Advertising

            In the first moment of calm, you can say “Your choice to scream and cry in public is not a good one. It would be best to say, Dad. What can I do to get ice-cream?” You can replace this with an appropriate option.

            The challenge with being calm and redirecting is that we need to be clear-minded, focused, and really engaged at the moment. If you’re on your phone, talking with friends or family, thinking about work or the bills, you’ll miss this opportunity to discipline in a way that has long-term benefits.

            3. Repair and Ground Rules

            The third positive discipline strategy is to repair and use ground rules. Once you’ve given the better option and it has been taken, you have a chance to repair this behavior to lessen its occurrence to better yet, prevent it from happening again. And by setting appropriate ground rules, you can make this a long-term win by helping your child improve their behavior.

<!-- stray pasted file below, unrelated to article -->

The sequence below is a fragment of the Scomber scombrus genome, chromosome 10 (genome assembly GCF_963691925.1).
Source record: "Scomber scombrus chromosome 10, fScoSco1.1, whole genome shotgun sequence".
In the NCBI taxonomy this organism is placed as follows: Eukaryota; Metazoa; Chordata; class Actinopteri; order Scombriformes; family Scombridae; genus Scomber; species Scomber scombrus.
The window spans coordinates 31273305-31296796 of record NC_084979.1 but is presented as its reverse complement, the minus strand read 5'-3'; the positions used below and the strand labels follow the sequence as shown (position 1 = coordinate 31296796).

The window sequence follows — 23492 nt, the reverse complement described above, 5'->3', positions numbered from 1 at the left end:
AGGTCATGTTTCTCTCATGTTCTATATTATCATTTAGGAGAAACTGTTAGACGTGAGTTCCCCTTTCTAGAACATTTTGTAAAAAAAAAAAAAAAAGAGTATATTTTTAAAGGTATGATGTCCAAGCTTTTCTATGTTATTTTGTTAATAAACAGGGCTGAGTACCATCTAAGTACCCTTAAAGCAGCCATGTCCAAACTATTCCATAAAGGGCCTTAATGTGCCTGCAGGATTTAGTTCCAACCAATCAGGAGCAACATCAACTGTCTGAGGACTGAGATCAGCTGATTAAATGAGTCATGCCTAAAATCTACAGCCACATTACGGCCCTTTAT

It’s these ground rules that help you correct the poor choices of your child and direct the behavior that you want to see.

            Consequences Versus Ultimatums

            When I was a child and being punished. My parents worked in a busy business for long hours, so their default was to go to ultimatums. “Do that again and you’re grounded for a week,” or “If I catch you doing X, you’ll go to bed without dinner”.